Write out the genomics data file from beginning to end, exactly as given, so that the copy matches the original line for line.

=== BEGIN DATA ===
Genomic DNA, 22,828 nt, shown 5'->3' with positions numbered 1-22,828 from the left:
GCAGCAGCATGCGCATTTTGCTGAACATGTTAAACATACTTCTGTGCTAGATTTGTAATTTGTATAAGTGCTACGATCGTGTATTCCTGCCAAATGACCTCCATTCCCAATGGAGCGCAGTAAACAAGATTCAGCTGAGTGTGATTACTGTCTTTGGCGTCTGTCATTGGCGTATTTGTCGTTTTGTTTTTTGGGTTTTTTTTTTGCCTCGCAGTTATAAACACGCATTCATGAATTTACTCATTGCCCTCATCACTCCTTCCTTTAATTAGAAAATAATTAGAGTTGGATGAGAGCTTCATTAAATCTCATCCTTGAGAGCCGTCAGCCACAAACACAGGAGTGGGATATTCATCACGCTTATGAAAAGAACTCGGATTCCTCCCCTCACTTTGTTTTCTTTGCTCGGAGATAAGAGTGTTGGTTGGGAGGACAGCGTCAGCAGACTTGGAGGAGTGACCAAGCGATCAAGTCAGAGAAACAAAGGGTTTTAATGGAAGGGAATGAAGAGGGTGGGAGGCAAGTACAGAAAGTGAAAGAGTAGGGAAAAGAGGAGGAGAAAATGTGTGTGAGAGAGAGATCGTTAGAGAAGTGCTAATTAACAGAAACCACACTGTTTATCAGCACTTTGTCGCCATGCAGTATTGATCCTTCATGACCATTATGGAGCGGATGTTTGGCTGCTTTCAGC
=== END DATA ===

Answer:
Genomic DNA, 22,828 nt, shown 5'->3' with positions numbered 1-22,828 from the left:
GCAGCAGCATGCGCATTTTGCTGAACATGTTAAACATACTTCTGTGCTAGATTTGTAATTTGTATAAGTGCTACGATCGTGTATTCCTGCCAAATGACCTCCATTCCCAATGGAGCGCAGTAAACAAGATTCAGCTGAGTGTGATTACTGTCTTTGGCGTCTGTCATTGGCGTATTTGTCGTTTTGTTTTTTGGGTTTTTTTTTTGCCTCGCAGTTATAAACACGCATTCATGAATTTACTCATTGCCCTCATCACTCCTTCCTTTAATTAGAAAATAATTAGAGTTGGATGAGAGCTTCATTAAATCTCATCCTTGAGAGCCGTCAGCCACAAACACAGGAGTGGGATATTCATCACGCTTATGAAAAGAACTCGGATTCCTCCCCTCACTTTGTTTTCTTTGCTCGGAGATAAGAGTGTTGGTTGGGAGGACAGCGTCAGCAGACTTGGAGGAGTGACCAAGCGATCAAGTCAGAGAAACAAAGGGTTTTAATGGAAGGGAATGAAGAGGGTGGGAGGCAAGTACAGAAAGTGAAAGAGTAGGGAAAAGAGGAGGAGAAAATGTGTGTGAGAGAGAGATCGTTAGAGAAGTGCTAATTAACAGAAACCACACTGTTTATCAGCACTTTGTCGCCATGCAGTATTGATCCTTCATGACCATTATGGAGCGGATGTTTGGCTGCTTTCAGC